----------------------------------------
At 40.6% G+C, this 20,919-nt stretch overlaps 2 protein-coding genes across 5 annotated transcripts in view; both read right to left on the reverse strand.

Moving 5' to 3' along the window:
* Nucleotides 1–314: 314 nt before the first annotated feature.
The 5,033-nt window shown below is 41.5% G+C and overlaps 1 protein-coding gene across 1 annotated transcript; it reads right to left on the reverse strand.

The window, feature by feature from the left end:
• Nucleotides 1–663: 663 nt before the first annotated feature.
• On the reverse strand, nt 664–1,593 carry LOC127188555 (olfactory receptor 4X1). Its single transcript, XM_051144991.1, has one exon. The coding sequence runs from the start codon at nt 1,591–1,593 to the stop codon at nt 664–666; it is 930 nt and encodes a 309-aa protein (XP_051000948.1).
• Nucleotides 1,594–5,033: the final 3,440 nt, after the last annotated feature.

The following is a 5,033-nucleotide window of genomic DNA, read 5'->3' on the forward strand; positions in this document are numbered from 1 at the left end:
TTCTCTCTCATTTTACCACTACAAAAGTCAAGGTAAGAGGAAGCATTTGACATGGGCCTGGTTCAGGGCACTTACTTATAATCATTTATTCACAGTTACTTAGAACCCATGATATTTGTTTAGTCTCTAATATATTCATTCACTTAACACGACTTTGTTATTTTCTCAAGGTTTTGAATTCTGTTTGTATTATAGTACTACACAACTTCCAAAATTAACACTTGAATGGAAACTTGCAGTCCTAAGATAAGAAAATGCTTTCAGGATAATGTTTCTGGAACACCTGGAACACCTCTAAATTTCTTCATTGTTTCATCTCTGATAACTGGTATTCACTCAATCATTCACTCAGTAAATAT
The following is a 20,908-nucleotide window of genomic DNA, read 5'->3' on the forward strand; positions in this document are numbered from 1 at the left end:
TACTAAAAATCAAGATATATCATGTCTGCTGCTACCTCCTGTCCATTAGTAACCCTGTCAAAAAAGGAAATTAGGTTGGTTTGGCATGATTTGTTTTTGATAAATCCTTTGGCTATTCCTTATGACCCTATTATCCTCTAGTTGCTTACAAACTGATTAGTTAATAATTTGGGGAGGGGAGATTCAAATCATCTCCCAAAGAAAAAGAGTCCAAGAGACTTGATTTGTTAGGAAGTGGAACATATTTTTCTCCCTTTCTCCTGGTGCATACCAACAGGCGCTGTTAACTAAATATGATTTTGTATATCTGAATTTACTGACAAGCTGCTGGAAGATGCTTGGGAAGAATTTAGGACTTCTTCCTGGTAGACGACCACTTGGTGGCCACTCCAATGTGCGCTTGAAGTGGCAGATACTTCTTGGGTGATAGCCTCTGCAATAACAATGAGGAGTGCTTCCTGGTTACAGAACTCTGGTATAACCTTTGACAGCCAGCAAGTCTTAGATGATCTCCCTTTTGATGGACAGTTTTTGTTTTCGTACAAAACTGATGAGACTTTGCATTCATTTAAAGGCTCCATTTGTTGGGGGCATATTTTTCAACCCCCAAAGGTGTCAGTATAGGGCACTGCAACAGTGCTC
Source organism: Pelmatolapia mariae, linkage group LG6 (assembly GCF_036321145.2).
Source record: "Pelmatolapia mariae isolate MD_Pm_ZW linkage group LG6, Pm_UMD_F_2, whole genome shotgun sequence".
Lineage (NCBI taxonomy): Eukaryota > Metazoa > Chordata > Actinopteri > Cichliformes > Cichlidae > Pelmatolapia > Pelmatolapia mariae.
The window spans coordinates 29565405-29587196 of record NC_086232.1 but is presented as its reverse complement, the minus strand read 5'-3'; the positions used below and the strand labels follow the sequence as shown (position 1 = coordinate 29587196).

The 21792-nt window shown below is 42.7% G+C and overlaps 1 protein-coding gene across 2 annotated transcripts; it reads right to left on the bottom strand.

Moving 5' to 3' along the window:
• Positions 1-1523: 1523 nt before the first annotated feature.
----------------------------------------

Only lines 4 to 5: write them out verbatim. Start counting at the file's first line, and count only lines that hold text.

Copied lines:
The 5,033-nt window shown below is 41.5% G+C and overlaps 1 protein-coding gene across 1 annotated transcript; it reads right to left on the reverse strand.

The window, feature by feature from the left end: